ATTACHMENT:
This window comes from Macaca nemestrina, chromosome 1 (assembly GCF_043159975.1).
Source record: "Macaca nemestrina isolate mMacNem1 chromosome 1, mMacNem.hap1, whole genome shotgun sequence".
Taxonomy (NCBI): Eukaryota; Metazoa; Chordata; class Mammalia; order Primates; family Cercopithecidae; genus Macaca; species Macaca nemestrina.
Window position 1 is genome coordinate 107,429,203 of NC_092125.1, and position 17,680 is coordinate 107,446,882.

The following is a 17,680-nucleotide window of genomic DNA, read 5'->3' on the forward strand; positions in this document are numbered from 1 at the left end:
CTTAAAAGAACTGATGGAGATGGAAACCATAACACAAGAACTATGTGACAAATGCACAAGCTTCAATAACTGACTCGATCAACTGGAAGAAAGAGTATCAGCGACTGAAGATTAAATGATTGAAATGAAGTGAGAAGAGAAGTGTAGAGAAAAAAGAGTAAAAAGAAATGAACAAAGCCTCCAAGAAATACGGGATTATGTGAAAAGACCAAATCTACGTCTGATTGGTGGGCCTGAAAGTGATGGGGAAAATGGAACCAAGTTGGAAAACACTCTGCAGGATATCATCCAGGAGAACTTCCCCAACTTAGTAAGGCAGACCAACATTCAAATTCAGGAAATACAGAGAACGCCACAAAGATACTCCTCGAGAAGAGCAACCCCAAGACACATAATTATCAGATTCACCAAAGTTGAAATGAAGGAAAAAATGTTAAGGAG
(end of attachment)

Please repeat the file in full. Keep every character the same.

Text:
This window comes from Macaca nemestrina, chromosome 1 (assembly GCF_043159975.1).
Source record: "Macaca nemestrina isolate mMacNem1 chromosome 1, mMacNem.hap1, whole genome shotgun sequence".
Taxonomy (NCBI): Eukaryota; Metazoa; Chordata; class Mammalia; order Primates; family Cercopithecidae; genus Macaca; species Macaca nemestrina.
Window position 1 is genome coordinate 107,429,203 of NC_092125.1, and position 17,680 is coordinate 107,446,882.

The following is a 17,680-nucleotide window of genomic DNA, read 5'->3' on the forward strand; positions in this document are numbered from 1 at the left end:
CTTAAAAGAACTGATGGAGATGGAAACCATAACACAAGAACTATGTGACAAATGCACAAGCTTCAATAACTGACTCGATCAACTGGAAGAAAGAGTATCAGCGACTGAAGATTAAATGATTGAAATGAAGTGAGAAGAGAAGTGTAGAGAAAAAAGAGTAAAAAGAAATGAACAAAGCCTCCAAGAAATACGGGATTATGTGAAAAGACCAAATCTACGTCTGATTGGTGGGCCTGAAAGTGATGGGGAAAATGGAACCAAGTTGGAAAACACTCTGCAGGATATCATCCAGGAGAACTTCCCCAACTTAGTAAGGCAGACCAACATTCAAATTCAGGAAATACAGAGAACGCCACAAAGATACTCCTCGAGAAGAGCAACCCCAAGACACATAATTATCAGATTCACCAAAGTTGAAATGAAGGAAAAAATGTTAAGGAG